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Monday, 22 August 2016

East Africa's EU trade agreement in peril

An intercontinental game of chess is playing out in East Africa and it appears that Tanzania and Uganda are holding Kenya to ransom. For the last decade the East African Community (EAC) and the EU have been negotiating an Economic Partnership Agreement (EPA) that would allow tariff and quota free trading between the two trading blocs. The EAC is made up of five member states: Kenya, Tanzania, Uganda, Rwanda and Burundi. South Sudan’s application to join the EAC was accepted in April but there is still a lot of paperwork to be done before it becomes a full member. The EAC is currently a common market, which allows for goods and services to be traded between the five countries free of any tariffs or quotas, as well as free movement of labour and capital. The EPA deal between the EAC and the EU was agreed to by all member states in October 2014 and was to be signed and ratified in August 2016. Kenya played its first move this year when it tried to rush the EAC members into signing the deal early on July 18, seemingly to coincide with the visit of the EU Commissioner for Trade who was in Nairobi for the UN Conference on Trade and Development.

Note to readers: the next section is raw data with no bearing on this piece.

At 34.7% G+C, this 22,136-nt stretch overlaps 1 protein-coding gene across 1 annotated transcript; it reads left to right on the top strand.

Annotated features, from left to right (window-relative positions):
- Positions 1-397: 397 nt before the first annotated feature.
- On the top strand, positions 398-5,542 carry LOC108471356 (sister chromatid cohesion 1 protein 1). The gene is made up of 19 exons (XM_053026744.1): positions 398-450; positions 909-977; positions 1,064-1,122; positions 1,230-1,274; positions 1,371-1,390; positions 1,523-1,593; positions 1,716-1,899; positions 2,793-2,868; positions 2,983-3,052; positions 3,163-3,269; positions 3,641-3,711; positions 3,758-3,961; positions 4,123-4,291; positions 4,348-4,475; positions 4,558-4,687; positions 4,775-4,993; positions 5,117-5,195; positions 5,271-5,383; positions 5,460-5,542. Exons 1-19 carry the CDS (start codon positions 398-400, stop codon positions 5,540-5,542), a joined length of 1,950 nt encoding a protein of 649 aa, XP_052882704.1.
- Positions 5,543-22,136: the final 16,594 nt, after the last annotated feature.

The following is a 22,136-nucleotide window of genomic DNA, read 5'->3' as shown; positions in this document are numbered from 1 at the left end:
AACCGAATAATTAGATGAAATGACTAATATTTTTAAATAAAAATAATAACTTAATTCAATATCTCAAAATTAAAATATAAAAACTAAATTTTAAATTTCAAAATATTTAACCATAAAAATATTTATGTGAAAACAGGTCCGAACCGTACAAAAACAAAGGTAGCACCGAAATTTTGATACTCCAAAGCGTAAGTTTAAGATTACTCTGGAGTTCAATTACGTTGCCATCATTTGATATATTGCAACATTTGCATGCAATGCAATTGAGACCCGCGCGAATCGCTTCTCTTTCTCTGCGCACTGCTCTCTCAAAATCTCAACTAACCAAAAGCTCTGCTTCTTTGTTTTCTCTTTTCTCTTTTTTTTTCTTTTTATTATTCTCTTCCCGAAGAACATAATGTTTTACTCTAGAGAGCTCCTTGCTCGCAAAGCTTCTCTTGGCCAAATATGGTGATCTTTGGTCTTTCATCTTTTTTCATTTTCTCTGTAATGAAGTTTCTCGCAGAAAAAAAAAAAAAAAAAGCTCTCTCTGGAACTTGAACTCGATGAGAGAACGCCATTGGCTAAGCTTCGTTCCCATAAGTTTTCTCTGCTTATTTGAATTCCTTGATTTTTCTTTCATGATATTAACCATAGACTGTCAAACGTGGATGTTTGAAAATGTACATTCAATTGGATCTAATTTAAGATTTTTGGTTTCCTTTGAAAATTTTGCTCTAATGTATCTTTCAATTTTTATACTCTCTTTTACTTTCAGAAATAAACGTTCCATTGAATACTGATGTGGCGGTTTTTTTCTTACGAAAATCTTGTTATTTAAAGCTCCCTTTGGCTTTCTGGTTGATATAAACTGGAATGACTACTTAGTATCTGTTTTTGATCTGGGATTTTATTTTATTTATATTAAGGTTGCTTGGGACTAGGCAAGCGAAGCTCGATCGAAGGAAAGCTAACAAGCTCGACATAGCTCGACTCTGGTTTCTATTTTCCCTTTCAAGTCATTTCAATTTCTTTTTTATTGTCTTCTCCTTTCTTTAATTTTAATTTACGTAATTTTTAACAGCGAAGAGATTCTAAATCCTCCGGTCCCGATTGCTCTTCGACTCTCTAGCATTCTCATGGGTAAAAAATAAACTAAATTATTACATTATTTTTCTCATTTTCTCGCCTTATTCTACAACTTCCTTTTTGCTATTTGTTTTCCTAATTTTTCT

Source: iol.co.za